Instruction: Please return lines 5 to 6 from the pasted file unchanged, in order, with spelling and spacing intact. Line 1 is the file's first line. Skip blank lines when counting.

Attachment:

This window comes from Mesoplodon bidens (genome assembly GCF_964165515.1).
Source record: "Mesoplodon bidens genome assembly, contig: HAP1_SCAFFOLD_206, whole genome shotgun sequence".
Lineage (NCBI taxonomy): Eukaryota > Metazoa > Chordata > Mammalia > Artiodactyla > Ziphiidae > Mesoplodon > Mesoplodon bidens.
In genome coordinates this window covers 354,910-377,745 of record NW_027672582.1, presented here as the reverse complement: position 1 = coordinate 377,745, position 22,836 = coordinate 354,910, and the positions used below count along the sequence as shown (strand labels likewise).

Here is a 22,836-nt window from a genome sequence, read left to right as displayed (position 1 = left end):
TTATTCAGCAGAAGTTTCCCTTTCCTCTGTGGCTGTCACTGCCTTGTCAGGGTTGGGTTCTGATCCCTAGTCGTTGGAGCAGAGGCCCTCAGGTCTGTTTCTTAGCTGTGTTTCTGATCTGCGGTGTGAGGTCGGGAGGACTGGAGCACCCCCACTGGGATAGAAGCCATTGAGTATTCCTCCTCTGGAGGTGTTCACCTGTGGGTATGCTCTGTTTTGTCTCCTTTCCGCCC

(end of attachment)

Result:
Here is a 22,836-nt window from a genome sequence, read left to right as displayed (position 1 = left end):
TTATTCAGCAGAAGTTTCCCTTTCCTCTGTGGCTGTCACTGCCTTGTCAGGGTTGGGTTCTGATCCCTAGTCGTTGGAGCAGAGGCCCTCAGGTCTGTTTCTTAGCTGTGTTTCTGATCTGCGGTGTGAGGTCGGGAGGACTGGAGCACCCCCACTGGGATAGAAGCCATTGAGTATTCCTCCTCTGGAGGTGTTCACCTGTGGGTATGCTCTGTTTTGTCTCCTTTCCGCCC